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U.S. immigration Law Archives

Increasing number of LGBT asylum applicants are staying in U.S.

One year ago, the Nigerian Senate ignored criticisms from Western nations and formally passed legislation that makes homosexuality a crime. The Nigerian House is set to vote on the measure soon, which would additionally require family members to report any homosexual relationships involving their kin to the government. As a result of measures like this and forms of persecution sanctioned by other governments, an increasing number of LGBT global community members are seeking and being granted asylum in the United States.

Lawsuit filed to challenge deferred action immigration program

Last week on our Greensboro immigration blog we noted the beginning of the Deferred Action for Childhood Arrivals program, which gives certain eligible illegal immigrants a reprieve from deportation and a chance to earn a two-year work permit. While the program offers temporary help to young immigrants, it is not without its critics, some of whom have instituted legal action against it.

Some to protest immigration laws at DNC in North Carolina

This September, Charlotte will host the Democratic National Convention. Immigration issues will undoubtedly play a significant role in this fall's presidential election, and they will likely have a major place at the DNC, where a number of undocumented immigrants plan to stage an act of protest.

New immigration rules could help younger people avoid deportation

For a number of young illegal immigrants living in North Carolina, temporary relief from the threat of deportation may be right around the corner. Under immigration rules announced in an executive order created by President Obama, immigrants who meet particular criteria may be able to work and live in the United States for a period of two years, with the possibility for extension after the initial period expires.

New immigration laws will wait for now in North Carolina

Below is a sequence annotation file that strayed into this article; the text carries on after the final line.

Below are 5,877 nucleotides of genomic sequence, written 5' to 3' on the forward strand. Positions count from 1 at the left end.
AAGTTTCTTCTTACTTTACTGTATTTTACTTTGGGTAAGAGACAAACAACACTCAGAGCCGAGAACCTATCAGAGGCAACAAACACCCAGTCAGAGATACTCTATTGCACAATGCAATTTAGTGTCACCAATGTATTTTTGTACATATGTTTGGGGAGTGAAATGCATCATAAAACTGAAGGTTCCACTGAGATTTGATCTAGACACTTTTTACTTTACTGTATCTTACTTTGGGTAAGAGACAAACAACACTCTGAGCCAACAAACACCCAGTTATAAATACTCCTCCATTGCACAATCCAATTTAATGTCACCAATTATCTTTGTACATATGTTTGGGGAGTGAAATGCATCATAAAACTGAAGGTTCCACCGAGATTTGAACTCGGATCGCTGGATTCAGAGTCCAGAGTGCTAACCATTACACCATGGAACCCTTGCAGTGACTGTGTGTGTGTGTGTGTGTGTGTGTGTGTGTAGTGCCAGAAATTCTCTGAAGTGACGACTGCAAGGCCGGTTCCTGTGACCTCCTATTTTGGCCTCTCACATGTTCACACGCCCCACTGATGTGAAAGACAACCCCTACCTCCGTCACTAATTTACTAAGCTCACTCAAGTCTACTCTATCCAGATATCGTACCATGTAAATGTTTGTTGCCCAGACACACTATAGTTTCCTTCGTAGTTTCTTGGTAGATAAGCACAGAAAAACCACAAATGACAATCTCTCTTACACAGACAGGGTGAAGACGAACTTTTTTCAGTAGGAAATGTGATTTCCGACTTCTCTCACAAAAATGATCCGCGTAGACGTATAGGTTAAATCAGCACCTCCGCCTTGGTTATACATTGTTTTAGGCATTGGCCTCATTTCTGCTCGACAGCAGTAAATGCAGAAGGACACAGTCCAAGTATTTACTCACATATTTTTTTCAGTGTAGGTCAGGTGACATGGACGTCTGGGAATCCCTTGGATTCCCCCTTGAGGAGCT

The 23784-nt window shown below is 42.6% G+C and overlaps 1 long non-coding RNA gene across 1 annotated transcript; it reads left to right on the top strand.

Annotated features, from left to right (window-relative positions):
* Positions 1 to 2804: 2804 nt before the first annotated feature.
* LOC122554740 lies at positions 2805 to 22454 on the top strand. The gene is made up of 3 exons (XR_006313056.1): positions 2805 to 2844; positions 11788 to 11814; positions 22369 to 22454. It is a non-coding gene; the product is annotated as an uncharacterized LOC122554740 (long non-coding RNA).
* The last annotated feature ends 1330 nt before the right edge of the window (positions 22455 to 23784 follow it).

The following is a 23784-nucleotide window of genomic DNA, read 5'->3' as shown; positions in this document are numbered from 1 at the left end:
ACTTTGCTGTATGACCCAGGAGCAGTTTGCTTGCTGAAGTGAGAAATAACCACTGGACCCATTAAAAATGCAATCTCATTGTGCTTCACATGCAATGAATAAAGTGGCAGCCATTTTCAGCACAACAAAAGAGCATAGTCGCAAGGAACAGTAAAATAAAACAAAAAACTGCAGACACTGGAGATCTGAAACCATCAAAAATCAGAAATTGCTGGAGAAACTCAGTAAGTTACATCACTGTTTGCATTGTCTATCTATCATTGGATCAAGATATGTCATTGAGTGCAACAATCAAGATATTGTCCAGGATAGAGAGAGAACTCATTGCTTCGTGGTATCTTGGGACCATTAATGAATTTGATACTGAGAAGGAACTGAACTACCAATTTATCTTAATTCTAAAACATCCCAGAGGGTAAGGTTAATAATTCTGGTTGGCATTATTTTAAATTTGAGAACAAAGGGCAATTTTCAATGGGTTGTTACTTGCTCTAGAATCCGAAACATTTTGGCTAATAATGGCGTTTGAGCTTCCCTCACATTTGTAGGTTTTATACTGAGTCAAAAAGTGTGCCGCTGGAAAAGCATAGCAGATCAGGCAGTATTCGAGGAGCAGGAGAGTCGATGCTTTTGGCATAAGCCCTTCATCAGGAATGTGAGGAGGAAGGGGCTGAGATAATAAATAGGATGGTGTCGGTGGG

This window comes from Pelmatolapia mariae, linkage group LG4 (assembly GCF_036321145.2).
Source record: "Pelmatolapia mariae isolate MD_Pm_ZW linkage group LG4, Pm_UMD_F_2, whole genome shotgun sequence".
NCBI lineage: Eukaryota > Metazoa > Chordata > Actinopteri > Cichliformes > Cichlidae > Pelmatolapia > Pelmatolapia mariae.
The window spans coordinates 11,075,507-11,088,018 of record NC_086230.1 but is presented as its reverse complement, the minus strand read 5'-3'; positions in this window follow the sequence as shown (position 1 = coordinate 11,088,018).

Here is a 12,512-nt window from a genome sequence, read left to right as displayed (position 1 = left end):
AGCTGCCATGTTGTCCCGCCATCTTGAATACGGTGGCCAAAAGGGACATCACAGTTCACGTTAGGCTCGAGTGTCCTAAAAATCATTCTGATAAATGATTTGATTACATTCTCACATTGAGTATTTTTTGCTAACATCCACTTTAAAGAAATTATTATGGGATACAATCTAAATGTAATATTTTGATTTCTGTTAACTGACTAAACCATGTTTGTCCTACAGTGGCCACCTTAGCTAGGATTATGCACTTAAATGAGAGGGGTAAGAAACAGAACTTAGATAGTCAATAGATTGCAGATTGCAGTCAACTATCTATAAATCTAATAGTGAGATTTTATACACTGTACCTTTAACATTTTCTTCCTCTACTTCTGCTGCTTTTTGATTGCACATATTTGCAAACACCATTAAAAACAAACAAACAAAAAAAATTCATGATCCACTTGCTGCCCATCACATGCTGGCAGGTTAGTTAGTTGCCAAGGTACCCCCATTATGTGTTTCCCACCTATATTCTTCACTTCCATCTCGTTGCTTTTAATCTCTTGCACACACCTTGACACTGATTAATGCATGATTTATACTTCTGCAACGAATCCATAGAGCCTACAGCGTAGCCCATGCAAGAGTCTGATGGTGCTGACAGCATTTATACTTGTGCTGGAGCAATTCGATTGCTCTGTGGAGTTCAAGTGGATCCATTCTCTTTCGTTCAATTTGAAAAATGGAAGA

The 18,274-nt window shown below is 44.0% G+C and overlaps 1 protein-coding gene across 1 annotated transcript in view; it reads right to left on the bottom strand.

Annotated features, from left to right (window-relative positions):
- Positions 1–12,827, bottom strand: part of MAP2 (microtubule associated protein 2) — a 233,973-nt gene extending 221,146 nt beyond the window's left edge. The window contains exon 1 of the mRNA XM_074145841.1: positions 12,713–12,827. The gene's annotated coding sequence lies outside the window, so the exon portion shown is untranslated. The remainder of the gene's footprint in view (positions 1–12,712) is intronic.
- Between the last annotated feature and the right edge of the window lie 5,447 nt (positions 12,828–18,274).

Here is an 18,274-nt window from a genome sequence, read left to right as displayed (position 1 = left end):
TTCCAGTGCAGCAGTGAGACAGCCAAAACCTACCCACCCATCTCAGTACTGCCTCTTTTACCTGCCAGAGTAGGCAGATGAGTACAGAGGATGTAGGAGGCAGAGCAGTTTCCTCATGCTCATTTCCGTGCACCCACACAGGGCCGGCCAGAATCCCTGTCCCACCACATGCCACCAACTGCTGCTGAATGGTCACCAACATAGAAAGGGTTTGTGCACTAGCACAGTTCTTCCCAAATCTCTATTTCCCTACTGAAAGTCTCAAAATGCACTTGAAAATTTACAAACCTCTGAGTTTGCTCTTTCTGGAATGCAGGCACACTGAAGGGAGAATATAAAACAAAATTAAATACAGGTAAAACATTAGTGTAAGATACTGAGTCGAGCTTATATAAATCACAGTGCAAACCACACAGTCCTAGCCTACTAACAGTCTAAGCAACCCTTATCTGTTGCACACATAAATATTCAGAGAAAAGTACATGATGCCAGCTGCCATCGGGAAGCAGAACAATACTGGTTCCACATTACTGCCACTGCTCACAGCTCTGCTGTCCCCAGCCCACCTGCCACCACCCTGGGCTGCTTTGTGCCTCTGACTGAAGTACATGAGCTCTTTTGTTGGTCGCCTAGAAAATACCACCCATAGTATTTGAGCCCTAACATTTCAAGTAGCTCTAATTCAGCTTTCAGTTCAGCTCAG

The North Carolina General Assembly has turned its attention to immigration recently, but aside from bills already under consideration, the legislative body will refrain in the short term from creating any new laws affecting immigration. The reason is that it does not want to enact legislation that could be invalidated after the Supreme Court rules on current challenges to other states' immigration rules.

Immigration courts make bail available to more immigrants

One of the many challenges that some immigrants face is being detained, apart from their families, until their case is heard and decided. But for some, this is changing. Immigration courts in North Carolina and around the country are allowing illegal immigrants to post bail in greater numbers.

Immigration status is more than just a box to check

He was a good student in high school, and his family worked hard ever since they emigrated here from Bangladesh in 1991. After graduating from high school in North Carolina, Monji Dolon wasn't sure what residency box to check on his college applications. He's live in the United States for a majority of his life, but for no fault of his own, he is not a legal resident.

In Asheville, 100 march to show support for immigrants

Nearly 100 North Carolina protestors recently took to the streets of Asheville to protest a raid conducted by Immigration and Customs Enforcement (ICE) officers. The protest, held on Dec. 18, was organized to support 12 employees of a local restaurant who were rounded up in the immigration raid, as well as to protest what demonstrators see as an outdated and impractical immigration law regime.

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